In FocusG7 Summit: Clock is ticking on the Global Military...

G7 Summit: Clock is ticking on the Global Military fulfilling its responsibility in reaching Net-zero

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Academics, NGOs, activists and creatives support a call for G7 militaries to come clean on their carbon emissions ahead of COP 26 in Glasgow.

Tipping Point North South’s Transform Defence project today published an Open Letter to United Kingdom Prime Minister Boris Johnson, as host of the G7 Summit in Cornwall.

G7

The 26 signatories comprise an international list from academia, international development, environment, peace and the arts.

The Open Letter calls for G7 commitment to come clean on its collective military emissions ahead of COP and to take account of the letter’s recommendations (see Notes) as an urgent roadmap for action on this all too hidden aspect of the climate-emergency.

Military carbon emissions

The world must cut global greenhouse gas (GHG) emissions by at least 50% by 2030 if we are to limit the global temperature rise to 1.5˚C – we have less than nine years. Yet while all aspects of human activity are required to urgently decarbonise, one sector remains out of view: the global military.

The global military has been a significant contributor to climate change over decades. Its emissions are estimated to be several percent of total global carbon emissions and are comparable with the carbon emissions of civilian aviation. Modern militaries are completely dependent on fossil fuels and are among the biggest institutional consumers of oil in the world, with no sign of realistic or practical net-zero plans to offset their carbon emissions.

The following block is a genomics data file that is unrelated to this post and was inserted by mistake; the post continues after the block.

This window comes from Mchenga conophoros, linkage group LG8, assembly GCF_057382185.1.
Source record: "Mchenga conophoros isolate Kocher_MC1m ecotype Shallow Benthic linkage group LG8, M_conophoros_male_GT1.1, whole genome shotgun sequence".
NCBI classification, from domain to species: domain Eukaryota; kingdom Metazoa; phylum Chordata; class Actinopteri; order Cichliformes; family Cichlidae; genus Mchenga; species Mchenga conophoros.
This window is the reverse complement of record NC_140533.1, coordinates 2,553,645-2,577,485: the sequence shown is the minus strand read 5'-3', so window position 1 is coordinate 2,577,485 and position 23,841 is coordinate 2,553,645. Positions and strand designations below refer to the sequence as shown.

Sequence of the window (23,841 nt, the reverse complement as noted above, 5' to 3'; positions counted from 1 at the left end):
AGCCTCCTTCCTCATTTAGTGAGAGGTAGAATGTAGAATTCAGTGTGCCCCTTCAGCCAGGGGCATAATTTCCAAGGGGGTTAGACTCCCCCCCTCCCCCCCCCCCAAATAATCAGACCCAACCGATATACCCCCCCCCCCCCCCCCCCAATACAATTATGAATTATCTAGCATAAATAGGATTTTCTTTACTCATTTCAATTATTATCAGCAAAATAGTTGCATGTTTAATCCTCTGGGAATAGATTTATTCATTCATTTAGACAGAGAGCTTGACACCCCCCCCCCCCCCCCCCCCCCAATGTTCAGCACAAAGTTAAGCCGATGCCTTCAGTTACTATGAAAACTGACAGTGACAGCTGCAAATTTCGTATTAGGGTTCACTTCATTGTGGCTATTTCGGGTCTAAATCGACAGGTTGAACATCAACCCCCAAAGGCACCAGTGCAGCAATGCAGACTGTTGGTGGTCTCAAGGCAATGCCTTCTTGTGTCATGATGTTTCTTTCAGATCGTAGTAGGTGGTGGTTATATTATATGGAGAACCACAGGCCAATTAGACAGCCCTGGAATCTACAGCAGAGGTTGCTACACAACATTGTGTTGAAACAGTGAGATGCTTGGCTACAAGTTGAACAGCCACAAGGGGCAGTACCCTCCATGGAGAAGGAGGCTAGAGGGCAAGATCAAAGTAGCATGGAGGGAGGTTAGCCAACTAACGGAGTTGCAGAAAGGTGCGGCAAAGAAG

The public are in the dark

The G7 countries (UK, Canada, France, Germany, Italy, Japan, and the USA) are all in the top 20 military spending nations and currently, the global military is exempt from compulsory reporting of GHG emissions to the UN/IPCC. Some countries, including the USA, the UK and Germany, voluntarily report, but this is a bare-minimum disclosure as the IPCC template and codes have only a handful of items mentioning domestic military-related activities.

This means the public and policy makers are unable to obtain an accurate picture of the global military’s overall contribution to climate heating ― from its massive fossil fuel consumption both domestically and overseas to its military exercises and expeditions; from the impacts of conflict and war to GHG emissions arising from post-conflict reconstruction or nation re-building.

Critical relationship to the SDGs

Calculating and addressing the carbon burden of conflict and war means acknowledging the impact of military activity on conflict-driven poverty and displacement. It also means addressing the untold billions of dollars in military spending that is spent unnecessarily — as a consequence of waste, fraud and abuse — on many nations’ military spending and which should now be part of all discussions concerning funding sources to plug the significant SDGs funding gap.

Integral to all social and environmental justice issues

The eyes of the world are on the UK for this hugely important G7 meeting. The climate change related concerns of civil society must not be side-lined. In a climate-changed world that urgently needs to get to net-zero, this is yet one more challenging social and environmental justice issue for the G7 of 2021 which can no longer be swept under the carpet.

Full text of the Open Letter and supporting signatories here.

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